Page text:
IN RE: a Family Offense Proceeding

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Family Court, Orange County, New York.

IN RE: a Family Offense Proceeding, K.J., o/b/o Child Only, Petitioner, v. K.K., Respondent.

Decided: February 04, 2009

Donald M. Card, Jr., Esq., Goshen, Attorney for Respondent The Legal Aid Society of Orange County, Inc. Marvin Williams, Esq., Goshen, Attorney for Child Children's Rights Society, Inc.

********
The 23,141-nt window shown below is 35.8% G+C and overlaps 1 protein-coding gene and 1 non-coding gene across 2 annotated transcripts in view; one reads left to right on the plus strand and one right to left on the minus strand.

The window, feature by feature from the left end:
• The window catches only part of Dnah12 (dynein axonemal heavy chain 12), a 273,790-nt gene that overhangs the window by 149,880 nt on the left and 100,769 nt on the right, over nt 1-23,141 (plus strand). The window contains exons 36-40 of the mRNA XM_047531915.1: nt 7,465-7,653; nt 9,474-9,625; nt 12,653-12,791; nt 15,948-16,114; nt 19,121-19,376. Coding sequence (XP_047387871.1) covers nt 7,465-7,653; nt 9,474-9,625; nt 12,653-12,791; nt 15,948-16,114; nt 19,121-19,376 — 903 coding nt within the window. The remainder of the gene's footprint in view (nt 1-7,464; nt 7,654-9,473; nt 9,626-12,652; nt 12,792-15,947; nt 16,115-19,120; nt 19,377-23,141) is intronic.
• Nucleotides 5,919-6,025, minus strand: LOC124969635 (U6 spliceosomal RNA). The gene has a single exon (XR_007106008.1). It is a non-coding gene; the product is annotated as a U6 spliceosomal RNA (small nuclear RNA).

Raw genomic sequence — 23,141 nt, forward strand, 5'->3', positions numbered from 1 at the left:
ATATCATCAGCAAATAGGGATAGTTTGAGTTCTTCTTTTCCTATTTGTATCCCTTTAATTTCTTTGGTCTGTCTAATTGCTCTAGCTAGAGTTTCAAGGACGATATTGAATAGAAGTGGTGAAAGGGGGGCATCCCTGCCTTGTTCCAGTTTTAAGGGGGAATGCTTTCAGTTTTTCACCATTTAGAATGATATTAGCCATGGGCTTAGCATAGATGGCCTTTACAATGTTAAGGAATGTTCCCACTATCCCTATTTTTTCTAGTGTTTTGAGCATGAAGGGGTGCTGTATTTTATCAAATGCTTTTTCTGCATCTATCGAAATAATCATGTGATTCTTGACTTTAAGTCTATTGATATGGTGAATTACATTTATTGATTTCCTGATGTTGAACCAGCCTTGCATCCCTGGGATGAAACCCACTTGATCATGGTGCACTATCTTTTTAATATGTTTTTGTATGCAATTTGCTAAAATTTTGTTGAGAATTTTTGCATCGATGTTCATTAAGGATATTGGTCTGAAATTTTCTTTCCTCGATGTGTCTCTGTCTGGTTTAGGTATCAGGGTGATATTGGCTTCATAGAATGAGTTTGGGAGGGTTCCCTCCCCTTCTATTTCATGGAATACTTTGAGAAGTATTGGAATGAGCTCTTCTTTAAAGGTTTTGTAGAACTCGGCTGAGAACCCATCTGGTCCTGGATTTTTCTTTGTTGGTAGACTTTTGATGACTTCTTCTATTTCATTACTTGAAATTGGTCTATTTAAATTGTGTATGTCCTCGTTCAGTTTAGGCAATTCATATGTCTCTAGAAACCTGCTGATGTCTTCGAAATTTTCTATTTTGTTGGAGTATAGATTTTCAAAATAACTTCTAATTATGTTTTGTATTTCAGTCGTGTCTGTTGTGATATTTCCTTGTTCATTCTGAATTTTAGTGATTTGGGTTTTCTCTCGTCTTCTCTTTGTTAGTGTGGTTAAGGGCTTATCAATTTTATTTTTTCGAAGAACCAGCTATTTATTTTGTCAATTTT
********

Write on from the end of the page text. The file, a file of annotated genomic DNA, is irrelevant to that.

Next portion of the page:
The adoptive mother [hereinafter mother] filed on behalf of her child, L., a family offense petition alleging respondent, L.'s biological or birth mother, has committed family offenses against L. for which an order of protection is sought on behalf of L. (Bibeau v. Ackey, 56 A.D.3d 971, 869 N.Y.S.2d 244).   It is not disputed that petitioner is the adoptive mother of L. and that respondent is L.'s birth mother.   Respondent's surrender of parental rights to L. and, L.'s brother, A., was approved in this court by order, dated April 20, 2001.1  The petition alleges, among other things, that respondent approached L. at the Orange County Fair and asked L. for a hug.   It is alleged when L. told respondent she is not allowed to have contact with respondent by virtue of her mother's wishes that respondent continued to talk to L. and informed L. respondent has been “stalking [L.] for years” taking photographs of L. outside of L.'s home, sitting outside L.'s church in a van with tinted windows, and watching L.   The petition states L. is afraid for her safety and wants respondent to leave her alone.   The petition, which is a form petition promulgated for Family Court by the New York State Office of Court Administration, lists in paragraph 3 the categories of penal law offenses, i.e. harassment, stalking, assault, etc., the violation of which may constitute a family offense pursuant to (FCA 812 [1] ).   The petitioner checked off the box before the word “harassment”.   No check was placed in the box before the word “stalking” or any other category of family offense.